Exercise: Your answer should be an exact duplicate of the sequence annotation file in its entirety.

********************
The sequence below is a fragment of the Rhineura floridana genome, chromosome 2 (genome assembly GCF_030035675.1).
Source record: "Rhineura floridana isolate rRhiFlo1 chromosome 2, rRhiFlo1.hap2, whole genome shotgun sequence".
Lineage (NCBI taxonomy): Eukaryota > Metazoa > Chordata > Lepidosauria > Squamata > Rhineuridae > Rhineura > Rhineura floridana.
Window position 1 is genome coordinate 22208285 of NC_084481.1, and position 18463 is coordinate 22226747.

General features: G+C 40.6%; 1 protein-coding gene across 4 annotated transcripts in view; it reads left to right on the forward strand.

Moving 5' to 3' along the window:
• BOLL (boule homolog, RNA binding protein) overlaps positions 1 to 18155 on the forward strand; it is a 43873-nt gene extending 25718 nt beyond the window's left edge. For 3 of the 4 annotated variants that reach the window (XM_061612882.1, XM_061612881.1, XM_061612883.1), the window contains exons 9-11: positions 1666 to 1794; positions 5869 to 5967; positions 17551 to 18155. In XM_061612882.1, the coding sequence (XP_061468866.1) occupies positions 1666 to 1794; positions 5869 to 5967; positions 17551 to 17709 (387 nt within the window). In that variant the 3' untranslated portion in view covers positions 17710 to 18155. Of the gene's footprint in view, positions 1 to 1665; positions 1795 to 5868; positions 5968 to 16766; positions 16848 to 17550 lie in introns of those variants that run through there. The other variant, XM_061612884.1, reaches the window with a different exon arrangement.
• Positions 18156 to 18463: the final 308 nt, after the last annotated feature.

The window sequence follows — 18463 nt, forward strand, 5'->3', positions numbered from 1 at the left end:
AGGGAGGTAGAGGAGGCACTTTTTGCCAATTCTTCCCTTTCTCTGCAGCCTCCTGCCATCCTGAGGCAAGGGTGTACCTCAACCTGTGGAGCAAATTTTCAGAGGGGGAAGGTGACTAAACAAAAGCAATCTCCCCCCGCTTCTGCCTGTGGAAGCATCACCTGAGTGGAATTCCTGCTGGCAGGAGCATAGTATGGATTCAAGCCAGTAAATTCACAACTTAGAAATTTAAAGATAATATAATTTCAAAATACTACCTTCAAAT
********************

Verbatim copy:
The sequence below is a fragment of the Rhineura floridana genome, chromosome 2 (genome assembly GCF_030035675.1).
Source record: "Rhineura floridana isolate rRhiFlo1 chromosome 2, rRhiFlo1.hap2, whole genome shotgun sequence".
Lineage (NCBI taxonomy): Eukaryota > Metazoa > Chordata > Lepidosauria > Squamata > Rhineuridae > Rhineura > Rhineura floridana.
Window position 1 is genome coordinate 22208285 of NC_084481.1, and position 18463 is coordinate 22226747.

General features: G+C 40.6%; 1 protein-coding gene across 4 annotated transcripts in view; it reads left to right on the forward strand.

Moving 5' to 3' along the window:
• BOLL (boule homolog, RNA binding protein) overlaps positions 1 to 18155 on the forward strand; it is a 43873-nt gene extending 25718 nt beyond the window's left edge. For 3 of the 4 annotated variants that reach the window (XM_061612882.1, XM_061612881.1, XM_061612883.1), the window contains exons 9-11: positions 1666 to 1794; positions 5869 to 5967; positions 17551 to 18155. In XM_061612882.1, the coding sequence (XP_061468866.1) occupies positions 1666 to 1794; positions 5869 to 5967; positions 17551 to 17709 (387 nt within the window). In that variant the 3' untranslated portion in view covers positions 17710 to 18155. Of the gene's footprint in view, positions 1 to 1665; positions 1795 to 5868; positions 5968 to 16766; positions 16848 to 17550 lie in introns of those variants that run through there. The other variant, XM_061612884.1, reaches the window with a different exon arrangement.
• Positions 18156 to 18463: the final 308 nt, after the last annotated feature.

The window sequence follows — 18463 nt, forward strand, 5'->3', positions numbered from 1 at the left end:
AGGGAGGTAGAGGAGGCACTTTTTGCCAATTCTTCCCTTTCTCTGCAGCCTCCTGCCATCCTGAGGCAAGGGTGTACCTCAACCTGTGGAGCAAATTTTCAGAGGGGGAAGGTGACTAAACAAAAGCAATCTCCCCCCGCTTCTGCCTGTGGAAGCATCACCTGAGTGGAATTCCTGCTGGCAGGAGCATAGTATGGATTCAAGCCAGTAAATTCACAACTTAGAAATTTAAAGATAATATAATTTCAAAATACTACCTTCAAAT